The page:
CLEARWATER — When Karen Kuechler pulled her 2003 Saturn out in front of Clearwater Fire Assistant Chief Danny Jones last month, the 23-year veteran tried to avoid the crash.
Jones' vehicle slammed into the Saturn, sending both him and Kuechler, 73, to the hospital with minor injuries.
Kuechler failed to yield to an emergency vehicle, officials determined, and cited the driver.
Cases like this are increasingly worrisome to Clearwater emergency responders who are promoting an educational campaign this week in hopes of reducing the number of accidents.
With six accidents between Clearwater responding emergency vehicles and drivers already this year, authorities hope drivers will become more aware of emergency responders.
Between talking on cell phones and tuning radios, drivers often seemed distracted when confronted with emergency vehicles, Clearwater firefighters said.
Distractions are dangerous, they say, and put both the driver and responders at risk.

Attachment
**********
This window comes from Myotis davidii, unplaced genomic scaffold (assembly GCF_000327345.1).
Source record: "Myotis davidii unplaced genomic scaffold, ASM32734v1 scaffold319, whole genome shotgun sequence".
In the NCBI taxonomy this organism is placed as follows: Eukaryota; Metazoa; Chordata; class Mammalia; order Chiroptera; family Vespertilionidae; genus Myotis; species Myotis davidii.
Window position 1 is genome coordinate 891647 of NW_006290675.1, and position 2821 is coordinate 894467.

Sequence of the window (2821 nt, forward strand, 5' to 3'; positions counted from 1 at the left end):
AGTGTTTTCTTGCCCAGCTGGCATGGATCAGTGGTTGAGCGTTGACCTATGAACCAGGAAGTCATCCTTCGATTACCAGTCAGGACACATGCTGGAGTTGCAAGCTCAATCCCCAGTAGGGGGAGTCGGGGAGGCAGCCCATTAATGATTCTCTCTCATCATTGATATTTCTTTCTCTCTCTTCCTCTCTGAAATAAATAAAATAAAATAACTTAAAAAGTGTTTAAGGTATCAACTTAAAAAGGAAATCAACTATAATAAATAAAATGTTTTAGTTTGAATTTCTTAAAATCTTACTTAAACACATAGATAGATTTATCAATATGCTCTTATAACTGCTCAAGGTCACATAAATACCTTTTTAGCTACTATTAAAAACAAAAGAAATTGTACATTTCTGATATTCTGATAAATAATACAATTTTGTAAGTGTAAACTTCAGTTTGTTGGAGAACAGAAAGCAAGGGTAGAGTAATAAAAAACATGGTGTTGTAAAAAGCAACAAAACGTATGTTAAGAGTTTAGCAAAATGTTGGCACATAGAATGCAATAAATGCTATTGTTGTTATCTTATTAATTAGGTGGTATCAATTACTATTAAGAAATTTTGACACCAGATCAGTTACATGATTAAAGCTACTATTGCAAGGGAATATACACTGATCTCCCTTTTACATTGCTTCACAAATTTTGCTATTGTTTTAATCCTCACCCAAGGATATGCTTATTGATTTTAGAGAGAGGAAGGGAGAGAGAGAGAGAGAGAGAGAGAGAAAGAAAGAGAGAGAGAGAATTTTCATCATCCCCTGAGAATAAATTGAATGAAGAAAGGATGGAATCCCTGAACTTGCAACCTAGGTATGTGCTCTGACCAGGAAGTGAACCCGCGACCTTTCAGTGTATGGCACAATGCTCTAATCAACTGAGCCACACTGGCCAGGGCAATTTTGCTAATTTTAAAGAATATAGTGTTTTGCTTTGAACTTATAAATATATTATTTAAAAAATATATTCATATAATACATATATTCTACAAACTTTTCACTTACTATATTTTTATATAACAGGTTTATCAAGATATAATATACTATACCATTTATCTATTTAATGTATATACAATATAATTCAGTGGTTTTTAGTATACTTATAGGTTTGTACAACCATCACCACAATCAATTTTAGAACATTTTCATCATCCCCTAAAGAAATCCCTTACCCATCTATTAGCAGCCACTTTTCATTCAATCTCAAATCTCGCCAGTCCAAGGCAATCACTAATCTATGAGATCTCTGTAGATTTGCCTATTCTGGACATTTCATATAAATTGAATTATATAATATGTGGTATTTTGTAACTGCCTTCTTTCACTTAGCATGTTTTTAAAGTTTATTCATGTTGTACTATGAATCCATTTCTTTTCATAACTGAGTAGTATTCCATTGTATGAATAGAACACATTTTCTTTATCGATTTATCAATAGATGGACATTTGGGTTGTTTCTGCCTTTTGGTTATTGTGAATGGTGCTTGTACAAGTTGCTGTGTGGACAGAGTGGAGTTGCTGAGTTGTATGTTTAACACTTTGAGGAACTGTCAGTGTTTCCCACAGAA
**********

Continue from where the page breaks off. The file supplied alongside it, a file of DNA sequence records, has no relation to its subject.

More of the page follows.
"It seems like everyone is in a hurry," Assistant Chief Doug Swartz said while working at Clearwater's Station 45 on Tuesday.
Driver distractions are serious business for Clearwater medical responders, police officers and firefighters like Swartz.
It's about giving those responders the right of way, said Assistant Chief Marvin Pettingill, as he drove to one of the morning's first calls — a man having a panic attack.
Earlier Tuesday, units responded to a man apparently knocked off his bicycle by a car on N Betty Lane.
Pettingill slowed and approached an intersection, while lights flashed atop his truck. Drivers should be defensive, he said.
Responders undergo emergency vehicle driver training, Pettingill said. They need to drive responsibly, while citizens should yield the right of way.
"It could be their loved one who's in an accident," Pettingill said.
Brian Spegele can be reached at firstname.lastname@example.org or (727) 445-4154